Our prediction model provides an individual risk estimate of POUR lasting > 2 and > 4 days. This information may be useful in determining the optimal timing of catheter removal, especially when the patients are unable to learn self-catheterization or prefer to have an indwelling catheter. For example, in patients with > 50% risk of POUR > 2 days, the indwelling catheter removal needs to be delayed. According to the risk of POUR lasting > 4 days, the timing of catheter removal for these patients can be individualized: on POD 4 (if the risk < 50%) and 7 (if the risk > 50%). The risk estimate calculated from our prediction model will also aid in individualizing a repeat voiding trial in women who failed the initial voiding trial and are discharged with an indwelling catheter.

The current study has several strengths. Our model covers most types of prolapse surgery being performed in current practice, and therefore, it can be applied to most women undergoing prolapse surgery. Unlike other existing models, our model provides risk estimates of POUR by different time periods, which can be useful in personalizing postoperative bladder care. The large sample size enabled the split validation using the testing cohort completely separated from the training cohort, and we confirmed the model’s discriminative ability and accuracy. Furthermore, the availability of an online risk calculator makes this model convenient to use. Nonetheless, this study has some limitations. The retrospective study design did not allow complete data collection, and preoperative PVR results were missing in 25% of patients. Instead of excluding eligible patients due to missing data, missing values were imputed using multiple imputation for model construction. In addition, information regarding postoperative opioid use, which may impact voiding function, could not be collected. In our institution, opioids are not routinely used for pain control but are used for breakthrough pain when acetaminophen and non-steroidal anti-inflammatory drugs are not sufficient. Second, all procedures were performed by a single surgeon, and patients only had an MUS if they had stress incontinence, which may limit the generalizability of the results. Lastly, it may be arguable whether the proposed model is applicable to populations with different baseline characteristics from ours. The predictive accuracy of our model needs to be validated further in cohorts with different backgrounds.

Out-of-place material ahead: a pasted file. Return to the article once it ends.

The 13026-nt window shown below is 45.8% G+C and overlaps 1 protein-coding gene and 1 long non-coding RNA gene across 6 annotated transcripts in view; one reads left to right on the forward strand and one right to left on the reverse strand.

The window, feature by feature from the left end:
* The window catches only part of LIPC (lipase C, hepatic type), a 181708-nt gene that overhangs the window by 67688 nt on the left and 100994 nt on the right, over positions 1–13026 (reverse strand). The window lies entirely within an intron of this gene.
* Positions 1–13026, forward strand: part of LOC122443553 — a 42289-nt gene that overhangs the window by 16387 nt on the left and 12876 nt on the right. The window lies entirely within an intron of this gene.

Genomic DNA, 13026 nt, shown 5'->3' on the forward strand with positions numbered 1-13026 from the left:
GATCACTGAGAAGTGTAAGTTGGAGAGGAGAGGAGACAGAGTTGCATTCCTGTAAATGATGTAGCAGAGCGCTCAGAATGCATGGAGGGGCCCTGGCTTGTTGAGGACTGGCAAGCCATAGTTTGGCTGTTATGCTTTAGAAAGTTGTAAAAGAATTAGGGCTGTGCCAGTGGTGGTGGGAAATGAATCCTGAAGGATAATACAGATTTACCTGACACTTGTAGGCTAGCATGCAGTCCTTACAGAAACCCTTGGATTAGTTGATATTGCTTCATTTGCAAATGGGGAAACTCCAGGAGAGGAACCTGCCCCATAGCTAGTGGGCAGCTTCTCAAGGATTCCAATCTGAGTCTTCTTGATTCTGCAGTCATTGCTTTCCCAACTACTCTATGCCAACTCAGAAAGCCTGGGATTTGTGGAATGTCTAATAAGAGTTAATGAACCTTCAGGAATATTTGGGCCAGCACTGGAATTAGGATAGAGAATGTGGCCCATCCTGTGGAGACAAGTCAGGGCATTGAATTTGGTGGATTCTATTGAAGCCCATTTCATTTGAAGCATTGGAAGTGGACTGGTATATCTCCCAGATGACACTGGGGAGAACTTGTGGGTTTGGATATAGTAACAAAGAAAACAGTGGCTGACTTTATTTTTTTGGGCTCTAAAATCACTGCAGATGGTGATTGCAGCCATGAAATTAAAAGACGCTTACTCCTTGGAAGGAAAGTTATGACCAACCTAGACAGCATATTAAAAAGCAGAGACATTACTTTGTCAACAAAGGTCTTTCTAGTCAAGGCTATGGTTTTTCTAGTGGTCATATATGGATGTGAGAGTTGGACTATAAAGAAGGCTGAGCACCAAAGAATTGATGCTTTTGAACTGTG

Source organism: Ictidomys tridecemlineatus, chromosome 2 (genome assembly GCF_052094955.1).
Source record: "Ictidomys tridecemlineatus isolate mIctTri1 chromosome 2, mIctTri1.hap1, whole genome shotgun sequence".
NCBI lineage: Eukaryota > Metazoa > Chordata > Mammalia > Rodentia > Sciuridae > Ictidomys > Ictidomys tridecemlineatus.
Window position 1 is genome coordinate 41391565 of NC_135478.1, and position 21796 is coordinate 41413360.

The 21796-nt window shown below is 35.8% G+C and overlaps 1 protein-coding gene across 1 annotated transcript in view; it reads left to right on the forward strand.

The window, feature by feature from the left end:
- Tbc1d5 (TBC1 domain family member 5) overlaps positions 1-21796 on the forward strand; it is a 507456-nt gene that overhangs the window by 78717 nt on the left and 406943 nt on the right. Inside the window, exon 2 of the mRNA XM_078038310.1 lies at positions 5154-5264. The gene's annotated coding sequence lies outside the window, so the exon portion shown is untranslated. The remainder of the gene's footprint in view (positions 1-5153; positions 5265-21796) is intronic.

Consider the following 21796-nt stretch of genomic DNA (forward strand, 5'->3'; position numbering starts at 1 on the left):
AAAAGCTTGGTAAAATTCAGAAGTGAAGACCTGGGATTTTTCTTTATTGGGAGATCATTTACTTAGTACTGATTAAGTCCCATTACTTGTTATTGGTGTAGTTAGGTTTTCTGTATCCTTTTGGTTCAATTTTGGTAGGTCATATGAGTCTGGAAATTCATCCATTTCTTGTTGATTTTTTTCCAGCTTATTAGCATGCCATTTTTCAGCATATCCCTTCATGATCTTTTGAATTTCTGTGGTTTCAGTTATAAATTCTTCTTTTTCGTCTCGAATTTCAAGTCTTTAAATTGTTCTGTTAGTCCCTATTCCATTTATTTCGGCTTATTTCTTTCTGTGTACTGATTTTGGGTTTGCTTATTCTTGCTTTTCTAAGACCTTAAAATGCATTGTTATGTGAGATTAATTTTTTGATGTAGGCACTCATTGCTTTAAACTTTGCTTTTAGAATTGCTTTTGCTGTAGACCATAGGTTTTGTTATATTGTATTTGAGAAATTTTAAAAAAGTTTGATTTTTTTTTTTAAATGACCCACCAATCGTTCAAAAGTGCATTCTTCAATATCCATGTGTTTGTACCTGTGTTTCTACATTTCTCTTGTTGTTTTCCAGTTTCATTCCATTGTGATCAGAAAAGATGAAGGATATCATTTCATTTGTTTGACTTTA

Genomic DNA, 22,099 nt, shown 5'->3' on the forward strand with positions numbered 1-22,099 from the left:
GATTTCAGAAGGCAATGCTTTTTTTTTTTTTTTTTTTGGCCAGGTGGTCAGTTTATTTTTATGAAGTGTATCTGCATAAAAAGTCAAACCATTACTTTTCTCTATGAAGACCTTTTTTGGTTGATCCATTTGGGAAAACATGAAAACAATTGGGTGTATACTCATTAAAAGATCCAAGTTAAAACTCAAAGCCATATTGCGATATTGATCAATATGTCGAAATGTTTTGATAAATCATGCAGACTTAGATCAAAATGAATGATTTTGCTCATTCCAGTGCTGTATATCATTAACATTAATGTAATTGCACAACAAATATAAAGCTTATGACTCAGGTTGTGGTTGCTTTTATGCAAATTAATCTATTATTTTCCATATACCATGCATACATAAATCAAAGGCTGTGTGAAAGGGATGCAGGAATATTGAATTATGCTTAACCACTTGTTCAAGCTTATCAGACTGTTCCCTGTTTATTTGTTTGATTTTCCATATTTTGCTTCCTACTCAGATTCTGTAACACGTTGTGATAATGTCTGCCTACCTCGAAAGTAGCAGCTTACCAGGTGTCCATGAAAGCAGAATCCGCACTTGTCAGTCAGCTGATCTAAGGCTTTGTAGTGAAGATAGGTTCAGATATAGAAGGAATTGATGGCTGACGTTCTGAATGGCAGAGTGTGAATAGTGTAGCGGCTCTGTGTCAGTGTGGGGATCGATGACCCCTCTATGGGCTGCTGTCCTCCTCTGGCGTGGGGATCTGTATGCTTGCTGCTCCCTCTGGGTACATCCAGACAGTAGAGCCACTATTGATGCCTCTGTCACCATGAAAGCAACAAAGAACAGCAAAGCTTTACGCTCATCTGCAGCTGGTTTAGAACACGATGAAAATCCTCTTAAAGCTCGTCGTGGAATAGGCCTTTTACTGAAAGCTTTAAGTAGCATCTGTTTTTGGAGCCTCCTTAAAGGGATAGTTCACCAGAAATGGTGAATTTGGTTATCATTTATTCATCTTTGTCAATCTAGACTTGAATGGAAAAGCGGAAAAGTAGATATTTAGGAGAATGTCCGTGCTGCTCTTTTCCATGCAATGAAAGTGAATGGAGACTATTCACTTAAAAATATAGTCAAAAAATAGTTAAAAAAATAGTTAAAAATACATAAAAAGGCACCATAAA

We successfully developed and validated a clinical prediction model to calculate the risk of POUR after prolapse surgery. For patients planning to undergo prolapse surgery, our prediction model might be a useful tool for clinicians to personalize postoperative bladder care. Further external validation will be required to verify this model’s utility in clinical practice with different patient characteristics.

Data availability

The datasets used and/or analyzed during the current study are available from the corresponding author on reasonable request.



Postoperative urinary retention


Urinary tract infection


Postvoid residual


Postoperative day


Anterior repair


Posterior repair


Midurethral sling


Area under the curve


Confidence interval


Enhanced recovery after surgery


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Authors and Affiliations



MJ Kim, S Lee: Data analyses & interpretation, manuscript writing; SY Lee, S Oh: Data collection & management; MJ Jeon: Project development, Data collection, management & analysis, Manuscript editing; All authors read and approve the final manuscript.

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Correspondence to Myung Jae Jeon.

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This study complied with the Declaration of Helsinki and was approved by the Institutional Review Board of Seoul National University College of Medicine/Seoul National University Hospital (2207-078-1339). Informed consent was waived by the Institutional Review Board because of the retrospective nature of the study.

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Kim, M.J., Lee, S., Lee, S.Y. et al. Development and validation of a prediction model for postoperative urinary retention after prolapse surgery: A retrospective cohort study. BMC Women's Health 24, 331 (2024).